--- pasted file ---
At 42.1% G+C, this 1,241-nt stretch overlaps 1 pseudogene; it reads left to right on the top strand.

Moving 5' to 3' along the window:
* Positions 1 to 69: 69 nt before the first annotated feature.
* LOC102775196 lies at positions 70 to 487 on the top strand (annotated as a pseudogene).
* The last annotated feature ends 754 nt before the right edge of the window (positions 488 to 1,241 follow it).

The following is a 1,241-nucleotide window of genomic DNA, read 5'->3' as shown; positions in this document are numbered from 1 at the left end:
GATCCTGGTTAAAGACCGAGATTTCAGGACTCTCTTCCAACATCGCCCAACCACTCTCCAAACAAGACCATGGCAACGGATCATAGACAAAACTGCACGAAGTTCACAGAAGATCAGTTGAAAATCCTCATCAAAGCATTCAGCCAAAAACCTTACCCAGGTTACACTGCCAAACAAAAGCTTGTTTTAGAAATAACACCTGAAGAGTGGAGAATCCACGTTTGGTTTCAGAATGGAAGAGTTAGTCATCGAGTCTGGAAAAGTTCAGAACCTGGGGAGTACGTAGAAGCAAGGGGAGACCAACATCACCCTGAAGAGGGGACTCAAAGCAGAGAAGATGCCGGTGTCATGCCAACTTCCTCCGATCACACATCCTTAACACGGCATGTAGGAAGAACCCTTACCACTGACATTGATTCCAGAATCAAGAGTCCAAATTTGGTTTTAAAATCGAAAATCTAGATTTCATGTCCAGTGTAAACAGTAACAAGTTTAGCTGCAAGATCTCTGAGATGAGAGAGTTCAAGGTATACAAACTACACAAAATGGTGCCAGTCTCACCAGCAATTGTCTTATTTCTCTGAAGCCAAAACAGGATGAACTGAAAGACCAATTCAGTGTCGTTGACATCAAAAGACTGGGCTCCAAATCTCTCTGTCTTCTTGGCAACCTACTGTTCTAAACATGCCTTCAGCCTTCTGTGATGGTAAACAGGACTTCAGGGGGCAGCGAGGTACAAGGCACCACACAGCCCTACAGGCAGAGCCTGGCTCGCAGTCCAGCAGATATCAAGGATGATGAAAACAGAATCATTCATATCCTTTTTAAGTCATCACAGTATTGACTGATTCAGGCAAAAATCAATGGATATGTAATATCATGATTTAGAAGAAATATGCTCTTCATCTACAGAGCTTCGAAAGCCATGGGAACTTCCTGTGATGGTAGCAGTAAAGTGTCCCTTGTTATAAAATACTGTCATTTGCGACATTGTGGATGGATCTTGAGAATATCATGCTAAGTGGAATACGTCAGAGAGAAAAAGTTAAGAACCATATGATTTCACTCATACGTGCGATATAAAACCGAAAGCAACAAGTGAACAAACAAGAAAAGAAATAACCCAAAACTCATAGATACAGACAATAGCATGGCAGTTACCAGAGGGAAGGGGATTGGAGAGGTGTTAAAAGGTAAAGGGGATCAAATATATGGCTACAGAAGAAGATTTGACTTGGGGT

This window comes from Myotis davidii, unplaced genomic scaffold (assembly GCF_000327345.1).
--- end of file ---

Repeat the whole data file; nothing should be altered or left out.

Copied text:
At 42.1% G+C, this 1,241-nt stretch overlaps 1 pseudogene; it reads left to right on the top strand.

Moving 5' to 3' along the window:
* Positions 1 to 69: 69 nt before the first annotated feature.
* LOC102775196 lies at positions 70 to 487 on the top strand (annotated as a pseudogene).
* The last annotated feature ends 754 nt before the right edge of the window (positions 488 to 1,241 follow it).

The following is a 1,241-nucleotide window of genomic DNA, read 5'->3' as shown; positions in this document are numbered from 1 at the left end:
GATCCTGGTTAAAGACCGAGATTTCAGGACTCTCTTCCAACATCGCCCAACCACTCTCCAAACAAGACCATGGCAACGGATCATAGACAAAACTGCACGAAGTTCACAGAAGATCAGTTGAAAATCCTCATCAAAGCATTCAGCCAAAAACCTTACCCAGGTTACACTGCCAAACAAAAGCTTGTTTTAGAAATAACACCTGAAGAGTGGAGAATCCACGTTTGGTTTCAGAATGGAAGAGTTAGTCATCGAGTCTGGAAAAGTTCAGAACCTGGGGAGTACGTAGAAGCAAGGGGAGACCAACATCACCCTGAAGAGGGGACTCAAAGCAGAGAAGATGCCGGTGTCATGCCAACTTCCTCCGATCACACATCCTTAACACGGCATGTAGGAAGAACCCTTACCACTGACATTGATTCCAGAATCAAGAGTCCAAATTTGGTTTTAAAATCGAAAATCTAGATTTCATGTCCAGTGTAAACAGTAACAAGTTTAGCTGCAAGATCTCTGAGATGAGAGAGTTCAAGGTATACAAACTACACAAAATGGTGCCAGTCTCACCAGCAATTGTCTTATTTCTCTGAAGCCAAAACAGGATGAACTGAAAGACCAATTCAGTGTCGTTGACATCAAAAGACTGGGCTCCAAATCTCTCTGTCTTCTTGGCAACCTACTGTTCTAAACATGCCTTCAGCCTTCTGTGATGGTAAACAGGACTTCAGGGGGCAGCGAGGTACAAGGCACCACACAGCCCTACAGGCAGAGCCTGGCTCGCAGTCCAGCAGATATCAAGGATGATGAAAACAGAATCATTCATATCCTTTTTAAGTCATCACAGTATTGACTGATTCAGGCAAAAATCAATGGATATGTAATATCATGATTTAGAAGAAATATGCTCTTCATCTACAGAGCTTCGAAAGCCATGGGAACTTCCTGTGATGGTAGCAGTAAAGTGTCCCTTGTTATAAAATACTGTCATTTGCGACATTGTGGATGGATCTTGAGAATATCATGCTAAGTGGAATACGTCAGAGAGAAAAAGTTAAGAACCATATGATTTCACTCATACGTGCGATATAAAACCGAAAGCAACAAGTGAACAAACAAGAAAAGAAATAACCCAAAACTCATAGATACAGACAATAGCATGGCAGTTACCAGAGGGAAGGGGATTGGAGAGGTGTTAAAAGGTAAAGGGGATCAAATATATGGCTACAGAAGAAGATTTGACTTGGGGT

This window comes from Myotis davidii, unplaced genomic scaffold (assembly GCF_000327345.1).